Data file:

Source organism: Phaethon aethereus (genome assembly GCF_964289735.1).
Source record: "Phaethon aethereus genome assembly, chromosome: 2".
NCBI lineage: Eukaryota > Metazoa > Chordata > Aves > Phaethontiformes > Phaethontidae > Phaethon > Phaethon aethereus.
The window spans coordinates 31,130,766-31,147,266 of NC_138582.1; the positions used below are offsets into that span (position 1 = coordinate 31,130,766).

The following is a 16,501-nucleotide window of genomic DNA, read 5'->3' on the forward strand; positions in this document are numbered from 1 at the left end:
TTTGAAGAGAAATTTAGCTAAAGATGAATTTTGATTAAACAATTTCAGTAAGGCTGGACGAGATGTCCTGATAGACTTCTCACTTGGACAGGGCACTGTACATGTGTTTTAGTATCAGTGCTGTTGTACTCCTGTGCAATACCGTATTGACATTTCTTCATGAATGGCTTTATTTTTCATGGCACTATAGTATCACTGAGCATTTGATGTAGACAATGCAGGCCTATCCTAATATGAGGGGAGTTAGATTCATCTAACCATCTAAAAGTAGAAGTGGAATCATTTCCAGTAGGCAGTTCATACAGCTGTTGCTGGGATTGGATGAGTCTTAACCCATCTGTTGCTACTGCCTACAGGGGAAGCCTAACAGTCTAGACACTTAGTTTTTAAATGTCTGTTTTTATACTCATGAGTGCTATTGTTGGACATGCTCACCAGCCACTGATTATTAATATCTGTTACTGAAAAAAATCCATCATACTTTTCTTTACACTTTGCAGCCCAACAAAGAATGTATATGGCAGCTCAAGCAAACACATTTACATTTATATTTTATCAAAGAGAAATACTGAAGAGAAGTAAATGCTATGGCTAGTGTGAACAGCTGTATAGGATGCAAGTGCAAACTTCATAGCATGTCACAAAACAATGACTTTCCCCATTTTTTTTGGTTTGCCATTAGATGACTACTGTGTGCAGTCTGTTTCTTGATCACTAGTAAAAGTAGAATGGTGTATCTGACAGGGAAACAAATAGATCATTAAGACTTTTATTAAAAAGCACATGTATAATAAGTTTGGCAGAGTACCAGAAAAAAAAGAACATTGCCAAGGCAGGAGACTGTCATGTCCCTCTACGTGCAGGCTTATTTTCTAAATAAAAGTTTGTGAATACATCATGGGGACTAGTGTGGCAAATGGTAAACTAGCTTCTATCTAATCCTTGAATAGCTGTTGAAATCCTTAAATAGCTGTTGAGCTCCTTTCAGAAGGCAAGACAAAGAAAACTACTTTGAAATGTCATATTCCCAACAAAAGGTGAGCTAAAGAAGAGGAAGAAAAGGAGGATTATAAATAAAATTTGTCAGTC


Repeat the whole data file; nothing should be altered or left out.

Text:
Source organism: Phaethon aethereus (genome assembly GCF_964289735.1).
Source record: "Phaethon aethereus genome assembly, chromosome: 2".
NCBI lineage: Eukaryota > Metazoa > Chordata > Aves > Phaethontiformes > Phaethontidae > Phaethon > Phaethon aethereus.
The window spans coordinates 31,130,766-31,147,266 of NC_138582.1; the positions used below are offsets into that span (position 1 = coordinate 31,130,766).

The following is a 16,501-nucleotide window of genomic DNA, read 5'->3' on the forward strand; positions in this document are numbered from 1 at the left end:
TTTGAAGAGAAATTTAGCTAAAGATGAATTTTGATTAAACAATTTCAGTAAGGCTGGACGAGATGTCCTGATAGACTTCTCACTTGGACAGGGCACTGTACATGTGTTTTAGTATCAGTGCTGTTGTACTCCTGTGCAATACCGTATTGACATTTCTTCATGAATGGCTTTATTTTTCATGGCACTATAGTATCACTGAGCATTTGATGTAGACAATGCAGGCCTATCCTAATATGAGGGGAGTTAGATTCATCTAACCATCTAAAAGTAGAAGTGGAATCATTTCCAGTAGGCAGTTCATACAGCTGTTGCTGGGATTGGATGAGTCTTAACCCATCTGTTGCTACTGCCTACAGGGGAAGCCTAACAGTCTAGACACTTAGTTTTTAAATGTCTGTTTTTATACTCATGAGTGCTATTGTTGGACATGCTCACCAGCCACTGATTATTAATATCTGTTACTGAAAAAAATCCATCATACTTTTCTTTACACTTTGCAGCCCAACAAAGAATGTATATGGCAGCTCAAGCAAACACATTTACATTTATATTTTATCAAAGAGAAATACTGAAGAGAAGTAAATGCTATGGCTAGTGTGAACAGCTGTATAGGATGCAAGTGCAAACTTCATAGCATGTCACAAAACAATGACTTTCCCCATTTTTTTTGGTTTGCCATTAGATGACTACTGTGTGCAGTCTGTTTCTTGATCACTAGTAAAAGTAGAATGGTGTATCTGACAGGGAAACAAATAGATCATTAAGACTTTTATTAAAAAGCACATGTATAATAAGTTTGGCAGAGTACCAGAAAAAAAAGAACATTGCCAAGGCAGGAGACTGTCATGTCCCTCTACGTGCAGGCTTATTTTCTAAATAAAAGTTTGTGAATACATCATGGGGACTAGTGTGGCAAATGGTAAACTAGCTTCTATCTAATCCTTGAATAGCTGTTGAAATCCTTAAATAGCTGTTGAGCTCCTTTCAGAAGGCAAGACAAAGAAAACTACTTTGAAATGTCATATTCCCAACAAAAGGTGAGCTAAAGAAGAGGAAGAAAAGGAGGATTATAAATAAAATTTGTCAGTC